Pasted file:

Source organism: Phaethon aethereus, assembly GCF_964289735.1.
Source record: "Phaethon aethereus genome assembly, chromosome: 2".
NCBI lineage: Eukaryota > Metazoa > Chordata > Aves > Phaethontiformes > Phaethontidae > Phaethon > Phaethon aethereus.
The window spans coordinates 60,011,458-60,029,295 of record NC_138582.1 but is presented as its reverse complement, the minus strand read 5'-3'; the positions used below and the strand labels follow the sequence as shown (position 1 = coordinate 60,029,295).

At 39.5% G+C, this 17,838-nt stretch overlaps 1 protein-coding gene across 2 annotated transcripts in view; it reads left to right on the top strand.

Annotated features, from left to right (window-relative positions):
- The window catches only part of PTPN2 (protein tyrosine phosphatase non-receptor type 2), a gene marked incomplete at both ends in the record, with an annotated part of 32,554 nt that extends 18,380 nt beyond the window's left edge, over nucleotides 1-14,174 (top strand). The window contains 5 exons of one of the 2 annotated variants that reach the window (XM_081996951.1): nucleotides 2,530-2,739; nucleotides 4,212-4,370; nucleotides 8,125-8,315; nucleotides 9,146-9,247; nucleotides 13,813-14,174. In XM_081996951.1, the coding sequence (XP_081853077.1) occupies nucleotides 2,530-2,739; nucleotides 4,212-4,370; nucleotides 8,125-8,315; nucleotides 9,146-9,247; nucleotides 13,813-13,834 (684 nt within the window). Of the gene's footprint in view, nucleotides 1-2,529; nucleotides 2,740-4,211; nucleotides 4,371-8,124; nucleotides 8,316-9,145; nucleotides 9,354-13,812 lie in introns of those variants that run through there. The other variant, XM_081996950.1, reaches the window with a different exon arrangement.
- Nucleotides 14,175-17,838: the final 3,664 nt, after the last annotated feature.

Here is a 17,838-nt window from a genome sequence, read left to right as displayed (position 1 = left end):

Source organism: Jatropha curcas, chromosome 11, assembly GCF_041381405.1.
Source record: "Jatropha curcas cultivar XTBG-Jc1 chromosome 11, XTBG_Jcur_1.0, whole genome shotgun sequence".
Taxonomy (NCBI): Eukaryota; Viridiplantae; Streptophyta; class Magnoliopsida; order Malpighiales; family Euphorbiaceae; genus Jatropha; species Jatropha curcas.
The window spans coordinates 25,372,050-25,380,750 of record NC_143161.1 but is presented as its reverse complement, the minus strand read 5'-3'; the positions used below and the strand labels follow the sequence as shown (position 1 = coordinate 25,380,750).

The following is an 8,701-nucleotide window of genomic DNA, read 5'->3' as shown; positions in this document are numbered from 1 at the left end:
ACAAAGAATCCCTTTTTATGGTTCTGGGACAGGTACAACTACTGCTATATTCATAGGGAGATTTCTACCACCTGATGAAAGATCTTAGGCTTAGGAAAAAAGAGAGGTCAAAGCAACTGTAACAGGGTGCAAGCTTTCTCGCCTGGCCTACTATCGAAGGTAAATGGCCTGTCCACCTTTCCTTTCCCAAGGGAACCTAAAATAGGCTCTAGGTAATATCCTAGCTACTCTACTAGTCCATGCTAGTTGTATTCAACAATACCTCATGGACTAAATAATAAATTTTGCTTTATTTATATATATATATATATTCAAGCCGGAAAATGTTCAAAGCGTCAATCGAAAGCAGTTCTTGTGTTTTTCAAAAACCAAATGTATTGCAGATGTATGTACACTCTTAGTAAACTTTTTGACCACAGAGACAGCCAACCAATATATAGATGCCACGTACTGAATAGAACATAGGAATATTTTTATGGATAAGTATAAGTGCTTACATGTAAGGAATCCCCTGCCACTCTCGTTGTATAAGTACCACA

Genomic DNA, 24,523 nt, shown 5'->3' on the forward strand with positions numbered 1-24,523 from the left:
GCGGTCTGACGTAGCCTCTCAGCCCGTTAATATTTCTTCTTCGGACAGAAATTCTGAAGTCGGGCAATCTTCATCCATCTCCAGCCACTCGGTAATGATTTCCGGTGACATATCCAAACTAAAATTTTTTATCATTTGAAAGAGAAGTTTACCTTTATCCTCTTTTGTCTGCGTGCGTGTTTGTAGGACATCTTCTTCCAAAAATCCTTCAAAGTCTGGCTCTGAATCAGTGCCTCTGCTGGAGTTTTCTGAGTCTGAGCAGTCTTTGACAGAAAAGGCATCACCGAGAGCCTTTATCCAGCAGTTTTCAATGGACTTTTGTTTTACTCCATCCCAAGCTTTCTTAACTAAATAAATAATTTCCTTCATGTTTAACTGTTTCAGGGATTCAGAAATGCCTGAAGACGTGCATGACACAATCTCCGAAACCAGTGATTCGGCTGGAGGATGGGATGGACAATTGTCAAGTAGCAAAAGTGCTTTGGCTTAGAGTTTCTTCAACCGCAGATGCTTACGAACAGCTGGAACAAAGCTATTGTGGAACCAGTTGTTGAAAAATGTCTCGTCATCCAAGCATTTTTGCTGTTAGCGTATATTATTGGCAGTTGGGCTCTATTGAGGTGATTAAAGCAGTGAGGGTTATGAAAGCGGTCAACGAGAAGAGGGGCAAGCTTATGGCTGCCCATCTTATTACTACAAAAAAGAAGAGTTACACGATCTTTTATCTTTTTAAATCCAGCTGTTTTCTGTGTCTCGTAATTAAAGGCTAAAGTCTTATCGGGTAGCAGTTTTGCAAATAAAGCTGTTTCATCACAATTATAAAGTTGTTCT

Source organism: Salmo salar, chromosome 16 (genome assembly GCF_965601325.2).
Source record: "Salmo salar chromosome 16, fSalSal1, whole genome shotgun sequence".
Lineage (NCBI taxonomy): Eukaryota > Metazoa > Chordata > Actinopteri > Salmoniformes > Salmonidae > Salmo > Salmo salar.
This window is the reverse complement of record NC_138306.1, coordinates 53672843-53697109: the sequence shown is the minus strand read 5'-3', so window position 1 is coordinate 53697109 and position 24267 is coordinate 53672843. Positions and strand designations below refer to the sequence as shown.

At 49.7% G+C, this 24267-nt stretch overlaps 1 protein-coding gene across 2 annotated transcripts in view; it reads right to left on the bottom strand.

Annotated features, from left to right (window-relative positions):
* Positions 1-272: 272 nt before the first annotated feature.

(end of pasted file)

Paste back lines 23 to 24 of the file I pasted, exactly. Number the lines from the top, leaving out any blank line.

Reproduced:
Annotated features, from left to right (window-relative positions):
* Positions 1-272: 272 nt before the first annotated feature.